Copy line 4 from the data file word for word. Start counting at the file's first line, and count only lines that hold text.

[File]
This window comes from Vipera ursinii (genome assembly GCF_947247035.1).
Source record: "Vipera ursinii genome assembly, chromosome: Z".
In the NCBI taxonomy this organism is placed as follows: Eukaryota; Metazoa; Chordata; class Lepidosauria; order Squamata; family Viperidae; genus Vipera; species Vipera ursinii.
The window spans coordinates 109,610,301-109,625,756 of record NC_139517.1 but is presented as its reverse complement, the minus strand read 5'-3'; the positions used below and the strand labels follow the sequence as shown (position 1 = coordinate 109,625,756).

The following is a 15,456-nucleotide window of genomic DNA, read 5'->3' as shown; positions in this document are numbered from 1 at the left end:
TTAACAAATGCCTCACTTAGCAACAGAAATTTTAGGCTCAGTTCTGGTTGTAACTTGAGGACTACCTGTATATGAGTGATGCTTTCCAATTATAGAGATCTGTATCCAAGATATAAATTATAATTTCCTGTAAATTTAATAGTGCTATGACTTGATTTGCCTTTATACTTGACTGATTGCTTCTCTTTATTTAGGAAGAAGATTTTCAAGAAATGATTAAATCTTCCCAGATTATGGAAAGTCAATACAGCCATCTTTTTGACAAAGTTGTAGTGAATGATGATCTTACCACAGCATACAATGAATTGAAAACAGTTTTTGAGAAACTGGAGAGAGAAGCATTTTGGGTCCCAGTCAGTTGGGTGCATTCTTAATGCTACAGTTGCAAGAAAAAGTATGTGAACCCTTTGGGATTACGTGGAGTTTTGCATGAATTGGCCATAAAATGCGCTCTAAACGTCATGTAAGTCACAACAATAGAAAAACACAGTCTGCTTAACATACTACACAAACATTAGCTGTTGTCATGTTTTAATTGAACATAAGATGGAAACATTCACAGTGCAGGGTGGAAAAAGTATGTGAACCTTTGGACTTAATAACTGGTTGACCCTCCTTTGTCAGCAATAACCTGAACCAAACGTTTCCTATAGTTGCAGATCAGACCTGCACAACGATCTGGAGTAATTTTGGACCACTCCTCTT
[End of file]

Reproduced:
The window spans coordinates 109,610,301-109,625,756 of record NC_139517.1 but is presented as its reverse complement, the minus strand read 5'-3'; the positions used below and the strand labels follow the sequence as shown (position 1 = coordinate 109,625,756).